Happy Wednesday! Here’s a look at what’s happening today:

Sign up here to get ICT's newsletter

Senate approves ban on Native American mascots at schools

OLYMPIA, Wash. (AP) — The Washington Senate has approved a measure to ban the use of Native American names, symbols and images as school mascots, logos and team names at most public schools in Washington.

The bill passed the Democratic-led chamber on a bipartisan 40-9 vote Tuesday night and now heads back to the House — which passed the measure in February — for a final vote. Once the House concurs and the measure is signed by Gov. Jay Inslee, the ban would take effect Jan. 1.

To read more, click here.


TikTok stardom, Inupiaq style

Like thousands of others at the beginning of the pandemic, Patuk Glenn, Inupiaq, discovered TikTok as a way to cure lockdown boredom.


But unlike most users of the popular social media app, Glenn was catapulted to TikTok fame. Three months after she made her first post, she officially had a growing list of 120,000 followers that hailed from all corners of the Earth.

The reason behind her TikTok stardom? Inupiat culture.

To read more, click here.

Deb Haaland heads to Bears Ears

Interior Secretary Deb Haaland will travel to Utah on Thursday to discuss stewardship of the Bears Ears and Grand Staircase-Escalante National Monuments. She is scheduled to see the national monuments and meet with tribes, elected federal, state and local leaders, and other stakeholders.

On Tuesday, Haaland was in New Mexico to meet with pueblo leaders.

Latter-day Saints to build new church temple near Navajo Nation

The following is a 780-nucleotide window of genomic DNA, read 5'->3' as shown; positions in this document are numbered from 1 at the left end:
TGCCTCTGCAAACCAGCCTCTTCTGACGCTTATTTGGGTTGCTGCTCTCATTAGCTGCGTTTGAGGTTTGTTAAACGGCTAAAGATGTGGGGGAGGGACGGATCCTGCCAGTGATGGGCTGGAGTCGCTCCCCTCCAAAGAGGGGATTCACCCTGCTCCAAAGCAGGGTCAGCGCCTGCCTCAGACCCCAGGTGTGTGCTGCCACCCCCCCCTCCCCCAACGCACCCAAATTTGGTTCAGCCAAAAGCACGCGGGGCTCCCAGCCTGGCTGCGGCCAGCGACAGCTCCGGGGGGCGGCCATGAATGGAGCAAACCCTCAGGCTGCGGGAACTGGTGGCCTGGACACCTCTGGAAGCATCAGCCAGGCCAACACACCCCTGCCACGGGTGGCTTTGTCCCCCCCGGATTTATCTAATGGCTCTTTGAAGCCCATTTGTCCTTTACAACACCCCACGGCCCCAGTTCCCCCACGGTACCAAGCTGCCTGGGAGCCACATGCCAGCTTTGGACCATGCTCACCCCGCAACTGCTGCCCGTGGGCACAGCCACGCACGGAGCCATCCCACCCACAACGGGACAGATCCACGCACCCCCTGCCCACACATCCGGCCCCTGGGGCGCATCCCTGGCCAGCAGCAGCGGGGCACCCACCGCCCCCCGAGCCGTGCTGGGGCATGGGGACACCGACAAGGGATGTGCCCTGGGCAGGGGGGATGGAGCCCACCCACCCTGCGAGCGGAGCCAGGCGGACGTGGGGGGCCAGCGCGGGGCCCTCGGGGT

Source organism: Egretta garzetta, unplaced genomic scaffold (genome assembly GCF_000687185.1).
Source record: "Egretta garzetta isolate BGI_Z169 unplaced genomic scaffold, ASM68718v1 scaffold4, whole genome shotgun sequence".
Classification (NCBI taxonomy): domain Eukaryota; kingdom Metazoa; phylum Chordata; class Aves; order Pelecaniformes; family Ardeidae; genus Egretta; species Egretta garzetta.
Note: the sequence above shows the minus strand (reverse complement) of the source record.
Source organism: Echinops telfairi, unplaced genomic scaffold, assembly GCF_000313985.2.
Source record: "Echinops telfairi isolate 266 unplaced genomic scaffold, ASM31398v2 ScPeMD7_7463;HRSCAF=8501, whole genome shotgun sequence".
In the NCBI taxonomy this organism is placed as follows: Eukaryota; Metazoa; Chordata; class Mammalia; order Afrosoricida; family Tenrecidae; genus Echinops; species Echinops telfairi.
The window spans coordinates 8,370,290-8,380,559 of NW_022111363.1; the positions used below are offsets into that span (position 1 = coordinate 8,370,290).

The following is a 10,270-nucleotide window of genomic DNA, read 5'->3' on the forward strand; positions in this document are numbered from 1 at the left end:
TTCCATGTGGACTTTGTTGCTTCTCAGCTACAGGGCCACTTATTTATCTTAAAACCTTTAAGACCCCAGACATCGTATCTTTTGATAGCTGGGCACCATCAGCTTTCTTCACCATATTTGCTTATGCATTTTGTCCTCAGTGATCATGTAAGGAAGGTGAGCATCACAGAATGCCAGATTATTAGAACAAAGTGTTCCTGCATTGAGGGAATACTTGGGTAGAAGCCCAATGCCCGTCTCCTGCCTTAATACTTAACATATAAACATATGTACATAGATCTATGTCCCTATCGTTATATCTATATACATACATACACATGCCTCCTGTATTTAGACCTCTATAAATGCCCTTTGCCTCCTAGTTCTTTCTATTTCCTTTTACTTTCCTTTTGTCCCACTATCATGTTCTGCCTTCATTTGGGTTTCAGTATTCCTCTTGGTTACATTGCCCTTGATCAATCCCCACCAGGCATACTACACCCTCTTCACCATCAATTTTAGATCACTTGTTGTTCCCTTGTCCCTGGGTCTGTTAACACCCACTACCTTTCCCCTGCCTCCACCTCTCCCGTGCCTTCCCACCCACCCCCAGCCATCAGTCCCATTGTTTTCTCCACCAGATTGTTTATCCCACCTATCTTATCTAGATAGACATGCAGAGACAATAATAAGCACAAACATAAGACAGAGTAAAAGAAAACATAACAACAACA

FARMINGTON, N.M. (AP) — The Church of Jesus Christ of Latter-day Saints has announced plans to build a new temple in Farmington, New Mexico making it the second temple in the state.

Church President Russell Nelson said the new temple in Farmington will be one of 20 newly planned temples being built worldwide and one of nine in the U.S.

The only other temple in New Mexico is in Albuquerque. Farmington is near the Navajo Nation border.

Agua Caliente Band holds tribal election

Agua Caliente Band of Cahuilla Indians Chairman Jeff L. Grubbe will serve his fifth consecutive two-year term.

Grubbe and other council members were reelected in March, according to the Desert Sun.

For complete results, click here.

Douglas Emhoff meets with Yakama tribal leaders

Douglas Emhoff, the husband of Vice President Kamala Harris, met with Yakama Nation tribal leaders on Tuesday.

Emhoff was greeted with a traditional honor song as he arrived to meet with the Yakama Nation Tribal Council in Toppenish, Washington, according to the Yakima Herald.

From social media:

The latest:

Indian Country Today - bridge logo

Contribute $5 or $10 contribution today to help Indian Country Today carry out its critical mission. Sign up for ICT’s free newsletter.